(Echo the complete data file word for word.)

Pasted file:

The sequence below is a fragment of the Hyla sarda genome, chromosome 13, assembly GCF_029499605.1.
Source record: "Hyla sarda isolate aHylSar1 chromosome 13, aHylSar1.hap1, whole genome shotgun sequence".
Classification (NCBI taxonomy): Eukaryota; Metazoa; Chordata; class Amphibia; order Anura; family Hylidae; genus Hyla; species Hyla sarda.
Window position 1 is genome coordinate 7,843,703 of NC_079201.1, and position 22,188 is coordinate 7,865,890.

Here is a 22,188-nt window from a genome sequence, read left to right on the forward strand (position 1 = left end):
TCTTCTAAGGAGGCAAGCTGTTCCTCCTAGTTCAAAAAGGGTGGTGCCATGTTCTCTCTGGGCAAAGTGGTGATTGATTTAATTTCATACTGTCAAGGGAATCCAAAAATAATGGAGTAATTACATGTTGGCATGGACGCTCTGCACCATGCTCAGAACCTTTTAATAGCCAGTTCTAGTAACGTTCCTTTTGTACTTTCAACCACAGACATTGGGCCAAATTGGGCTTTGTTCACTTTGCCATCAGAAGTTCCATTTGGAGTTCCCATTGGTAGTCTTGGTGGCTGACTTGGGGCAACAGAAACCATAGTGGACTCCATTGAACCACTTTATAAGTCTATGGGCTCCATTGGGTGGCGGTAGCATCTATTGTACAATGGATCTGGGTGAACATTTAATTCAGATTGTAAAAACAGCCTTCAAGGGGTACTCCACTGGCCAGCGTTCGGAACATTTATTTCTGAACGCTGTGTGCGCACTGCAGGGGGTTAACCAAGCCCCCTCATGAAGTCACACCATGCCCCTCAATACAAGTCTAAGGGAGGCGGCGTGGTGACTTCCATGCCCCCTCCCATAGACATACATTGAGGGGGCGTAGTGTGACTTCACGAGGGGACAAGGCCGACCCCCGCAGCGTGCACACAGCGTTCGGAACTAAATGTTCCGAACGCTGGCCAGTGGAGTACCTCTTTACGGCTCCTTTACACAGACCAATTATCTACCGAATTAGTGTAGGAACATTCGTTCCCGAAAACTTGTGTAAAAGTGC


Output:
The sequence below is a fragment of the Hyla sarda genome, chromosome 13, assembly GCF_029499605.1.
Source record: "Hyla sarda isolate aHylSar1 chromosome 13, aHylSar1.hap1, whole genome shotgun sequence".
Classification (NCBI taxonomy): Eukaryota; Metazoa; Chordata; class Amphibia; order Anura; family Hylidae; genus Hyla; species Hyla sarda.
Window position 1 is genome coordinate 7,843,703 of NC_079201.1, and position 22,188 is coordinate 7,865,890.

Here is a 22,188-nt window from a genome sequence, read left to right on the forward strand (position 1 = left end):
TCTTCTAAGGAGGCAAGCTGTTCCTCCTAGTTCAAAAAGGGTGGTGCCATGTTCTCTCTGGGCAAAGTGGTGATTGATTTAATTTCATACTGTCAAGGGAATCCAAAAATAATGGAGTAATTACATGTTGGCATGGACGCTCTGCACCATGCTCAGAACCTTTTAATAGCCAGTTCTAGTAACGTTCCTTTTGTACTTTCAACCACAGACATTGGGCCAAATTGGGCTTTGTTCACTTTGCCATCAGAAGTTCCATTTGGAGTTCCCATTGGTAGTCTTGGTGGCTGACTTGGGGCAACAGAAACCATAGTGGACTCCATTGAACCACTTTATAAGTCTATGGGCTCCATTGGGTGGCGGTAGCATCTATTGTACAATGGATCTGGGTGAACATTTAATTCAGATTGTAAAAACAGCCTTCAAGGGGTACTCCACTGGCCAGCGTTCGGAACATTTATTTCTGAACGCTGTGTGCGCACTGCAGGGGGTTAACCAAGCCCCCTCATGAAGTCACACCATGCCCCTCAATACAAGTCTAAGGGAGGCGGCGTGGTGACTTCCATGCCCCCTCCCATAGACATACATTGAGGGGGCGTAGTGTGACTTCACGAGGGGACAAGGCCGACCCCCGCAGCGTGCACACAGCGTTCGGAACTAAATGTTCCGAACGCTGGCCAGTGGAGTACCTCTTTACGGCTCCTTTACACAGACCAATTATCTACCGAATTAGTGTAGGAACATTCGTTCCCGAAAACTTGTGTAAAAGTGC